7 Tax Tips
Linda Dessau, the
With tax season coming upon us, I decided to sit down with
Amanda Mills of Loose Change, Inc. and capture some of the wisdom she's
gained in over 20 years experience as a financial and business
management consultant for artists.
The tax system can be hard on artists. Artists just don't fit into a
typical career path of making a set amount of money and then increasing
that slightly year-by-year.
Here are the 7 most important lessons I learned from speaking with
Amanda about artists, money and taxes.
1. Make your passion into a business. Claiming to the world, the
government and yourself that your art is a business is a hugely
important step that requires courage and confidence. Reporting the
income you generate from your art shows that you're taking your art and
Actions: Consider the beliefs that are underlying your decision of
whether or not to report your earnings as an artist. And by all means,
consider hiring a professional like Amanda Mills to help you out.
Amanda's clients value her unique expertise and understanding of the
arts because she takes them seriously. Other accountants might look at
the small earnings of an artist and ask, "Why bother?" Amanda treats
your identity and earnings as an artist with respect and gives them the
attention they deserve.
2. Fund your passion with a supplemental job. A "day job" doesn't have
to be something that makes you miserable. If it is, it's costing you a
lot more than you're earning and you'd be better off finding something
Look at the big picture - your supplemental job doesn't have to be
something you're passionate about; its function is to provide the
funding for what you ARE passionate about.
Here's where a supplemental job can really make things easier with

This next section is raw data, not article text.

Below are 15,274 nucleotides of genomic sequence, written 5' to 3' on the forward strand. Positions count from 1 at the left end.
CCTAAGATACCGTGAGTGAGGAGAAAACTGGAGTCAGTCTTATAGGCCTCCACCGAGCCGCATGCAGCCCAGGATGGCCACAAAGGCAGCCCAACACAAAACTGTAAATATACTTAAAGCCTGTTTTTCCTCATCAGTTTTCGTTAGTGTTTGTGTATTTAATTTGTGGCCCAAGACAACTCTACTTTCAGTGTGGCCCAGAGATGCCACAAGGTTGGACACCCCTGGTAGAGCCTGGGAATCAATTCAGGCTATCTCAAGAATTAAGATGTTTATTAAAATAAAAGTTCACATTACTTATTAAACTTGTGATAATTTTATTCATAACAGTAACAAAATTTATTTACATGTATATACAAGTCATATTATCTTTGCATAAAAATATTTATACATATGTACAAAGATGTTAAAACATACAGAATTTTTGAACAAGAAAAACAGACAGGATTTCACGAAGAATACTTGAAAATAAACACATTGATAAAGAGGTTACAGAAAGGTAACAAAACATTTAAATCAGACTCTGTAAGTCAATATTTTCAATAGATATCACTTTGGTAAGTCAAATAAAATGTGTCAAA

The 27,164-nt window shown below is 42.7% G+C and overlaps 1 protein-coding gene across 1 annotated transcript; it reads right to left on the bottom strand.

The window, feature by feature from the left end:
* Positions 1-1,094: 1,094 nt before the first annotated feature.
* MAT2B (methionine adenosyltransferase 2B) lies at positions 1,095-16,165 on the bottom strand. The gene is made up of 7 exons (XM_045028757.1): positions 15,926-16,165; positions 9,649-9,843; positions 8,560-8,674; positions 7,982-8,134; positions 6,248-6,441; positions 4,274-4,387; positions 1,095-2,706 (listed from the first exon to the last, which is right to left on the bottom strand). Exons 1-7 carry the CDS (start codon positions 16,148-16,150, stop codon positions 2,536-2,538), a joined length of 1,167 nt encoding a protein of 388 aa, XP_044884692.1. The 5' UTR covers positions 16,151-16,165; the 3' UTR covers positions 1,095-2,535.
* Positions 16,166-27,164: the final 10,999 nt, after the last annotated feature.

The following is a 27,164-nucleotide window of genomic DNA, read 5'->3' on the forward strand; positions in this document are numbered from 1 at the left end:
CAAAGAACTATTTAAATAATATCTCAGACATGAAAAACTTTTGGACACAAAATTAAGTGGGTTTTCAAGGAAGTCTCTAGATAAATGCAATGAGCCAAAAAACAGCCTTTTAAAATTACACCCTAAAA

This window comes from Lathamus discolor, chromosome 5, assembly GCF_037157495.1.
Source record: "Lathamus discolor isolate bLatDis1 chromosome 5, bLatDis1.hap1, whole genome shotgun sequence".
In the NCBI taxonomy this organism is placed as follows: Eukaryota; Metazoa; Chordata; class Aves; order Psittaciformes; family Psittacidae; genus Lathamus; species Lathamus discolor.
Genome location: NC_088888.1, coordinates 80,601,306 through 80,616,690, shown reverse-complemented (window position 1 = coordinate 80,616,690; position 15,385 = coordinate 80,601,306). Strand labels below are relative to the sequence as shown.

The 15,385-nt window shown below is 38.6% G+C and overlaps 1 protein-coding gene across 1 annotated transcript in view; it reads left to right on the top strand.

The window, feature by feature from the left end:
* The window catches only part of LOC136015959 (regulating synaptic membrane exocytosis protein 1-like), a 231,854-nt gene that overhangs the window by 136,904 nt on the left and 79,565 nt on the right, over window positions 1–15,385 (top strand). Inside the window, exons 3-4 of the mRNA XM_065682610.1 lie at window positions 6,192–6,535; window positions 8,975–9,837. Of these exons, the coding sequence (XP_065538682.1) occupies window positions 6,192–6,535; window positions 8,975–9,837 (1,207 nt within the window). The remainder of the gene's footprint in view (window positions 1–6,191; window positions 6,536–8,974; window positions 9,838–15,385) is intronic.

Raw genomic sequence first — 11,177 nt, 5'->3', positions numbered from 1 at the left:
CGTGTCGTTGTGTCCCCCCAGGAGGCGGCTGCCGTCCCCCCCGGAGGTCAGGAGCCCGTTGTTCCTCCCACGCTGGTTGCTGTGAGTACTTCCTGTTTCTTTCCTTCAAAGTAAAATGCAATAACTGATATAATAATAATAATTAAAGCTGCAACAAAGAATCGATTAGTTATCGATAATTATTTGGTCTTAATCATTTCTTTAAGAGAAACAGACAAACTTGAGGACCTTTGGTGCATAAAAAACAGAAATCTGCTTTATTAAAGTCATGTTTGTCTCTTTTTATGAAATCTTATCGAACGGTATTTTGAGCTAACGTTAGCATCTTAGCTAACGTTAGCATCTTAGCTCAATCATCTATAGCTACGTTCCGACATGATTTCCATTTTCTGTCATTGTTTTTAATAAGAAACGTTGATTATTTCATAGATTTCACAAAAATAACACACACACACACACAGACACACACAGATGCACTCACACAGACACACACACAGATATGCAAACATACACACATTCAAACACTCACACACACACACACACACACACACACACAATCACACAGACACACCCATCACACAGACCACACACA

taxes. Let's say your supplemental job is teaching at a university, and
you make $80,000 a year. You're also a sculptor, and you've established
your sculpting as a business.
You spend $40,000 on your sculpting in a year. Because it's a business,
you can claim that as a business expense. So, instead of paying taxes
on the $80,000 you earned at your supplemental job, you only have to
pay taxes on $40,000. That could save you over $13,000 in taxes.
Action: Weigh out the costs and earnings of your "day job". Consider
the financial costs (child care, gas, transit, parking, clothing,
supplies, training, etc.), time costs (travel time, time spent at work,
bringing work home with you, etc.), mental costs (getting distracted
trying to solve work problems when you're at home, or other stressful
thoughts related to work), and lastly the emotional costs (being
miserable in a job you don't like, interpersonal conflicts with
colleagues, or feelings that the job or company is not aligned with
your personal values).
3. Art is life and life is art. For artists, there's much more of a
blurred line between personal and professional life.
Whether you're taking a trip, having lunch with a friend or seeing a
movie, chances are that what you're doing will influence your creative
work in some way.
And if you're not directly absorbing inspiration, you're fueling it in
your conversations, by talking about your work. And so these activities